An Stanford/NYU study reveals details of the Obama administration hiding the true nature of the drone campaign in Pakistan, which actually fits the definition or terrorism. We are the greater terrorists.
New research shows the terrorizing impact of drones in Pakistan, false statements from US officials, and how it increases the terror threat.
... the report details the terrorizing effects of Obama's drone assaults as well as the numerous, highly misleading public statements from administration officials about that campaign. The study's purpose was to conduct an "independent investigations into whether, and to what extent, drone strikes in Pakistan conformed to international law and caused harm and/or injury to civilians".
... the report details at length that the prime excuse offered by Obama defenders for this continuous killing - it Keeps Us Safe™ by killing The Terrorists™ - is dubious "at best"; indeed, the opposite is more likely true: The number of “high-level” targets killed as a percentage of total casualties is extremely low - estimated at just 2%.
[in May] "Mr. Obama embraced a disputed method for counting civilian casualties that... in effect counts all military-age males in a strike zone as combatants."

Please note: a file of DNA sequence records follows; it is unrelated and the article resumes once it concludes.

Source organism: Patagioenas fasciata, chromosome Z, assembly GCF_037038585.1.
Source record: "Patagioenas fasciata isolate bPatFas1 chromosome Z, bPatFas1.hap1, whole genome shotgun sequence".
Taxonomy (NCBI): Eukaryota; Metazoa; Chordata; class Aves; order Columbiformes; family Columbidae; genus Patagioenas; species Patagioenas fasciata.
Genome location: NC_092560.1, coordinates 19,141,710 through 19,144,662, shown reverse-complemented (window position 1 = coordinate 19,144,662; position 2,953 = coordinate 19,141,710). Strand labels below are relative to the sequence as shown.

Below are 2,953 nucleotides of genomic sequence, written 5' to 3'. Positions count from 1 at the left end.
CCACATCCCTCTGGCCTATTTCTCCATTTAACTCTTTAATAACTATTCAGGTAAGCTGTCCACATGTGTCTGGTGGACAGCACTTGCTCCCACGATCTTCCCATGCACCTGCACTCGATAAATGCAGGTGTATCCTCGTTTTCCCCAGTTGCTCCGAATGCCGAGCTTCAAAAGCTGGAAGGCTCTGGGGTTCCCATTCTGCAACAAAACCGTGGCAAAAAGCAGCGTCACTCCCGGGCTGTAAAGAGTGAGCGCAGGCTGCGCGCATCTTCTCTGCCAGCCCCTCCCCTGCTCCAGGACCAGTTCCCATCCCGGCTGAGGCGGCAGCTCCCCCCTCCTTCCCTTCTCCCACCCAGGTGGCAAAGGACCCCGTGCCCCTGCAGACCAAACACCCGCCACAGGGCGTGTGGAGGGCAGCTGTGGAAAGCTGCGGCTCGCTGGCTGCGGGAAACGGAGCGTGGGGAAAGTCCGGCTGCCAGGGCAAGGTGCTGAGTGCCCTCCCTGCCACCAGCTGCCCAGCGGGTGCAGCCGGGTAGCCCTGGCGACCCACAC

... the prime culprit of these evils is ... the "dramatic escalation" of the drone campaign ... escalated not just in sheer numbers (in less than four years, Obama "has reportedly carried out more than five times" the number ordered by Bush in eight years), but more so, the indiscriminate nature of the strikes. ... the escalation of 'signature strikes' in which groups are selected merely through remote 'pattern of life' analysis."
Drones hover twenty-four hours a day over communities in northwest Pakistan, striking homes, vehicles, and public spaces without warning.
The US practice of striking one area multiple times, and evidence that it has killed rescuers, makes both community members and humanitarian workers afraid or unwilling to assist injured victims. ... and made family members afraid to attend funerals. [emphasis mine]